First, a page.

East Bridgford garden designer Amanda Waring has scooped another RHS award at the recent Chatsworth Flower Show.
CCLA ‘A Family Garden’ was given an RHS Silver Gilt medal in June.
Amanda, from Catfoot Garden Design, said: “It was a complex and challenging build, but the family entertainment values seemed to capture the public’s imagination and this made it all worthwhile.
“CCLA once again provided sponsorship and their brilliant team has given encouragement and support throughout the last 12 months, helping us achieve a garden to remember and enjoy.
“In today’s gadget age and social media society, the safety of our children is slowly reducing their ability to enjoy the outdoor experience.
“CCLA asked us to create a garden that celebrated the unity of the family, combining areas of interest for both adults and children and providing areas for children to play independently within a safe, inclusive environment.”
The main structure within the garden was the dark grey steel pavilion, which created a covered area for a table and chairs, bringing the family together.
The main wall of the pavilion provided surfaces for the circular blackboards and the children’s play tunnel.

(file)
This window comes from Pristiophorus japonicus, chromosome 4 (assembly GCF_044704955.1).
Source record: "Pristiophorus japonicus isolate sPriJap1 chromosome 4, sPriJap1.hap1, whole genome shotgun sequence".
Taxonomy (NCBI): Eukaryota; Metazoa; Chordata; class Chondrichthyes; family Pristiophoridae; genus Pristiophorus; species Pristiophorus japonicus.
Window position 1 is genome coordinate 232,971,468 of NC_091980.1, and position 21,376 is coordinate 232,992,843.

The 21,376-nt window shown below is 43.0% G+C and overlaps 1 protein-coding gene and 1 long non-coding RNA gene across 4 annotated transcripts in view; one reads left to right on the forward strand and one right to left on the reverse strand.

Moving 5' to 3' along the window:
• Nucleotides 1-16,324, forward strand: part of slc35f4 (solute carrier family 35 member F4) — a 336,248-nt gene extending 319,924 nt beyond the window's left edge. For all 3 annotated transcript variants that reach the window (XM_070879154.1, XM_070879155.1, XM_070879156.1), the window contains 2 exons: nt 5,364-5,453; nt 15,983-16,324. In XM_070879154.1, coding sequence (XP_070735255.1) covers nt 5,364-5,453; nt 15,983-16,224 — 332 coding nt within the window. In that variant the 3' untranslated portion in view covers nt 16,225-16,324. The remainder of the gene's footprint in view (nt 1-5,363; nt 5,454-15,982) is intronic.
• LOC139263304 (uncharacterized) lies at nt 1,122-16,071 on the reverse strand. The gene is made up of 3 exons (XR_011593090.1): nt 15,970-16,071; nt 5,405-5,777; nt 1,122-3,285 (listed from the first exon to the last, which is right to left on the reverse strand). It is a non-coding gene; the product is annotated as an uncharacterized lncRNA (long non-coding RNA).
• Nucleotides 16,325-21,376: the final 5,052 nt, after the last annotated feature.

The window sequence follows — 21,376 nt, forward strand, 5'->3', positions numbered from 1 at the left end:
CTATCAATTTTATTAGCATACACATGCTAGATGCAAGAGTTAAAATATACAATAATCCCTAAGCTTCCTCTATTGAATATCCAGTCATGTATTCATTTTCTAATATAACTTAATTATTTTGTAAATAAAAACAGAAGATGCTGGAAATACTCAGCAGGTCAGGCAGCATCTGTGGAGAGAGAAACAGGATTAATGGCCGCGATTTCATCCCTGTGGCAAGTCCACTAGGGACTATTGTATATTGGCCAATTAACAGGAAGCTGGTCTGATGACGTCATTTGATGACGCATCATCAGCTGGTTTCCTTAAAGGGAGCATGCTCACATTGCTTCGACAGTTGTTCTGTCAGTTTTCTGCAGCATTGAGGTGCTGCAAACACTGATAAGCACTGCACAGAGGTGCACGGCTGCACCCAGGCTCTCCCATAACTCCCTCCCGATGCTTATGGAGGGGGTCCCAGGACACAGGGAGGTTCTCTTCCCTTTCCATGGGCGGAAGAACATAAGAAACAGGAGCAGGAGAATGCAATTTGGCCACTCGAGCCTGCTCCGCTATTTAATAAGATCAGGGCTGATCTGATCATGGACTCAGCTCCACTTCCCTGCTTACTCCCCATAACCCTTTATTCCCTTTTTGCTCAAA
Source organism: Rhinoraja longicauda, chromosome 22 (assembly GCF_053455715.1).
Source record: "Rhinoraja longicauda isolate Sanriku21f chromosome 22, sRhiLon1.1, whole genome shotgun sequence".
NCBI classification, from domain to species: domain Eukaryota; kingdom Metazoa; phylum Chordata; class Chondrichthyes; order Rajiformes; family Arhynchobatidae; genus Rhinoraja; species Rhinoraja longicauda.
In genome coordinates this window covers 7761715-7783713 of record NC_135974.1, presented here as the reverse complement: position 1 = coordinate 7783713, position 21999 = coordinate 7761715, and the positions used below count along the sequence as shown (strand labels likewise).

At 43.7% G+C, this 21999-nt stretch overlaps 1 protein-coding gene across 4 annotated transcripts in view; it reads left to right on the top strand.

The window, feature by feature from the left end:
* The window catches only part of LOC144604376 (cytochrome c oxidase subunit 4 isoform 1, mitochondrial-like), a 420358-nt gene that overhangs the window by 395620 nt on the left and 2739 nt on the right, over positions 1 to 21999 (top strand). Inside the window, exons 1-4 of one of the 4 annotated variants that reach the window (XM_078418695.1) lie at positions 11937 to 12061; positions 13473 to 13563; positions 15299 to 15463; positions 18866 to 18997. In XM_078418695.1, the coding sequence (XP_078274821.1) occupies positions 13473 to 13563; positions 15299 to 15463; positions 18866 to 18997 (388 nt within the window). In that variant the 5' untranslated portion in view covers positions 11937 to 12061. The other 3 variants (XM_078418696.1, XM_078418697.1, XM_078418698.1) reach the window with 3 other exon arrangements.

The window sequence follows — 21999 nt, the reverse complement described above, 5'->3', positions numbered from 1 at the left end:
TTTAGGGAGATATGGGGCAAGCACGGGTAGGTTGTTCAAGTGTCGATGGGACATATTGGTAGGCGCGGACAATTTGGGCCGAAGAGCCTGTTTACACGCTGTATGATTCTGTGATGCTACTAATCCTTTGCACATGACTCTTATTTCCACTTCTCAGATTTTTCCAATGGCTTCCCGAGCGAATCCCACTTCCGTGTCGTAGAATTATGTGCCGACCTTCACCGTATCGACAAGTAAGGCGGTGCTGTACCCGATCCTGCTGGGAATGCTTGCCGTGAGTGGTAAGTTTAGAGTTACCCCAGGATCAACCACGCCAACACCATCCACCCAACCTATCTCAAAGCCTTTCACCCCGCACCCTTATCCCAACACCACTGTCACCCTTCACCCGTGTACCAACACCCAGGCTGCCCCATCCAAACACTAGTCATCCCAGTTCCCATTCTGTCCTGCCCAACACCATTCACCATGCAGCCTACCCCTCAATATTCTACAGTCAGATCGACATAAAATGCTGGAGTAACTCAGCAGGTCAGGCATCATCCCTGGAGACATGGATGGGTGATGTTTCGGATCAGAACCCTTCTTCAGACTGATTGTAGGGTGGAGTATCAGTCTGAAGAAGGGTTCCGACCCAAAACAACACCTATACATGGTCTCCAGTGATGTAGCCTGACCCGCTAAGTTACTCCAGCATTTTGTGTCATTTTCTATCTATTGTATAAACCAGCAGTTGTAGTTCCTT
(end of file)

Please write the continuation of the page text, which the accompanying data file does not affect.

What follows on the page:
The double swing at the opposite end floated over the meadow grass planting adding an element of fun.
The light coloured porcelain paving was intended to look as if it was floating, using the dark cladding for the vertical elements.
A hopscotch court set within the paving and two water features provided both entertainments and sound effects, whilst the willow den in the meadow area created another element for the children to enjoy.
Artisan seating in the form of a pebble seat and an oak bench provided areas to sit, relax and reflect, giving quiet viewing points to oversee the children without intrusion into their activities.
The Fagus sylvatica ‘Purpurea’ hedging created enclosure and shelter to the planting in the garden, offering a range of textures, scents and an informal approach to contrast with the landscaping.
The two Corylus colurna trees at the front of the garden gave height and colour contrast with the hedging and the Sorbus aria ‘Lutescens’ behind the pavilion in the meadow area provided shade and beauty with its striking underside silvery-white leaves.
Ornamentals and edibles were weaved together to not only give texture, colour and scent but enhance a unique all encompassing, child and adult sensory engagement.
After the show all three trees were donated to the Chatsworth estate, to be planted within the main garden, whilst the meadow grass was donated to the local school at Pilsley.
Amanda added: “We are always asked about what happens to the garden after the show and we are delighted to be able to give something back to the estate and local community as it was such a privilege to work in such a beautiful and special environment.”